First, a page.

Friday, July 08, 2016

Wider Comparison, Wider Community

Unemployment rates are hard to measure. The informal economy carries on ticking and people support each other in non-financial ways. It does give an idea of how many people are struggling though. In South Africa, 26.7% of the 'people actively looking for a job as a percentage of the labour force' are unsuccessful. This results in lots of jobs you don't get in London. There are petrol attendants who will fill your car up, clean the windows, and check the oil. There are people at robots (traffic lights) with watches, drinks, magazines or bags to collect rubbish. Cleaning services cost in the range of R150-R250 a day (£5-£13). 72% of households (3 people on average) in the suburb of Langa earned less than R3200 (<£170) a month in the last census. There are Johannesburg street corners where men just sit, hoping someone will pick them up for work. If no one has come by mid-afternoon, they wander off.

I wrote a post called 'ignoring Cape Town' where I talked about how some people find the contrast between the people struggling and the people thriving too intense. So they move. There are lots of people in South Africa doing very well. As well as in the big Global Cities. There are artisan coffee shops, amazing restaurants, beautiful beaches and all the other pleasures available around the world. The truth is Global Citizenship isn't a choice. It isn't something we vote on. It is something we are. If you live in Sydney, Vancouver, and San Francisco you could have a lived experience very close to someone in Cape Town. Same phone, bed, television, job, language, TV shows, and hobbies. The only difference is the distance from the struggle. I don't think that distance absolves you. The world is so intertwined, we are one community.

Muizenberg near Cape Town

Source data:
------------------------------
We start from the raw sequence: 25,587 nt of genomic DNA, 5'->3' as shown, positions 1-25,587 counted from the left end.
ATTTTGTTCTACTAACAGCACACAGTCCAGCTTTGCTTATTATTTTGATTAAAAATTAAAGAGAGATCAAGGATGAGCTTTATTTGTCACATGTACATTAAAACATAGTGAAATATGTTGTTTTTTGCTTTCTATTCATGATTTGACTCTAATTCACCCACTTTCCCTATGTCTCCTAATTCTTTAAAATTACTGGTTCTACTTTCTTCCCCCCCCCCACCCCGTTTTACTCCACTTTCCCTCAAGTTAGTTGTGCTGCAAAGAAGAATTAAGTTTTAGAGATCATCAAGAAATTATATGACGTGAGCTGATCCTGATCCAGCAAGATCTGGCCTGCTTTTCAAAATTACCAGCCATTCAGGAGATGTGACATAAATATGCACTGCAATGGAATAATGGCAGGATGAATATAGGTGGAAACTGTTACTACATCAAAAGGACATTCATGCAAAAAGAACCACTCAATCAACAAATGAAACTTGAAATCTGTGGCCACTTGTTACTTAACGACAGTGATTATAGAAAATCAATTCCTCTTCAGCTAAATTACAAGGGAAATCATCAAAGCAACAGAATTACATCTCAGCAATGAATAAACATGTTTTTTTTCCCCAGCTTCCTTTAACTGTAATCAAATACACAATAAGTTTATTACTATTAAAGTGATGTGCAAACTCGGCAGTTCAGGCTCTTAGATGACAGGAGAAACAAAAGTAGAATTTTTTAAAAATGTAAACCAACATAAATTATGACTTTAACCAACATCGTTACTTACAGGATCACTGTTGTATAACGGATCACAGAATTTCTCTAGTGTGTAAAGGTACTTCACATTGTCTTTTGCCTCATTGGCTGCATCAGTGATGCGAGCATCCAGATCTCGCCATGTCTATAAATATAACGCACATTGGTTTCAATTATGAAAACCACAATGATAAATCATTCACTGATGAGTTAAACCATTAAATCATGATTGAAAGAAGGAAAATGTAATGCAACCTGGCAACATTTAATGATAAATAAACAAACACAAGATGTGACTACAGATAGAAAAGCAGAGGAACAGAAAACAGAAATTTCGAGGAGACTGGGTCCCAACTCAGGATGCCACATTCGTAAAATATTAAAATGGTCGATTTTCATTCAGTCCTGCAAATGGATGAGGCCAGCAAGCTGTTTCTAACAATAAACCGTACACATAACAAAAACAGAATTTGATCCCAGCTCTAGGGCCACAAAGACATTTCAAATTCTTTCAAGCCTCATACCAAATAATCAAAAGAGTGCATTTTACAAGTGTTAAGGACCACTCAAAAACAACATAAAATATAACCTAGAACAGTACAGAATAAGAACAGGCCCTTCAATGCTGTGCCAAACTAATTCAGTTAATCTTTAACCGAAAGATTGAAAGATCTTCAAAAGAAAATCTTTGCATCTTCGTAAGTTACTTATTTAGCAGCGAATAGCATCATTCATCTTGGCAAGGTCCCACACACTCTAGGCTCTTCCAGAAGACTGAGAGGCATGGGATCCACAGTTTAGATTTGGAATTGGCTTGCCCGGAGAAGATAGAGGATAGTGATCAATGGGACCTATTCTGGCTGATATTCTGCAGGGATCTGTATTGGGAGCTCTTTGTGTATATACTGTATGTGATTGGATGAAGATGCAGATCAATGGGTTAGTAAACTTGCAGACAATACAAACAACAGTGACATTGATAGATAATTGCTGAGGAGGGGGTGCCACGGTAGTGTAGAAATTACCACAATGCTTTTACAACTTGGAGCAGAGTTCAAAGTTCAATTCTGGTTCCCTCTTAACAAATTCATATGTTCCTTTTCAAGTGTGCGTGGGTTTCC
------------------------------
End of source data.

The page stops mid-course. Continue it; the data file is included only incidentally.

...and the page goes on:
Life can be amazing, Life can be tough

There is still struggle in most places. Different struggle with common ingredients. In Chicago, I saw Apartheid live and well. I got a better understanding of how poverty can still exist in a wealthy country. We have an amazing ability to ignore. Aspiration normally looks up. We want to be better than yesterday. We want to move forward. We compare ourselves to our heroes. We make relative comparisons. We figure out our wealth in relative terms. Often this is done in the completely random way of using national borders. I think this ignores the reality of Global Apartheid. Borders are fairly meaningless. People can live right next to each other and go through life completely differently.

Life can be amazing, Life can be tough

We should avoid defining problems in National terms. We can learn a lot by opening our eyes to the rest of the world. Unemployment in Cape Town is also the problem of people in San Francisco. The war in Sudan is also the problem of people in South Africa. The racial divisions in Chicago are still the problem of the people in Johannesburg. We can learn from each other. We can walk together.
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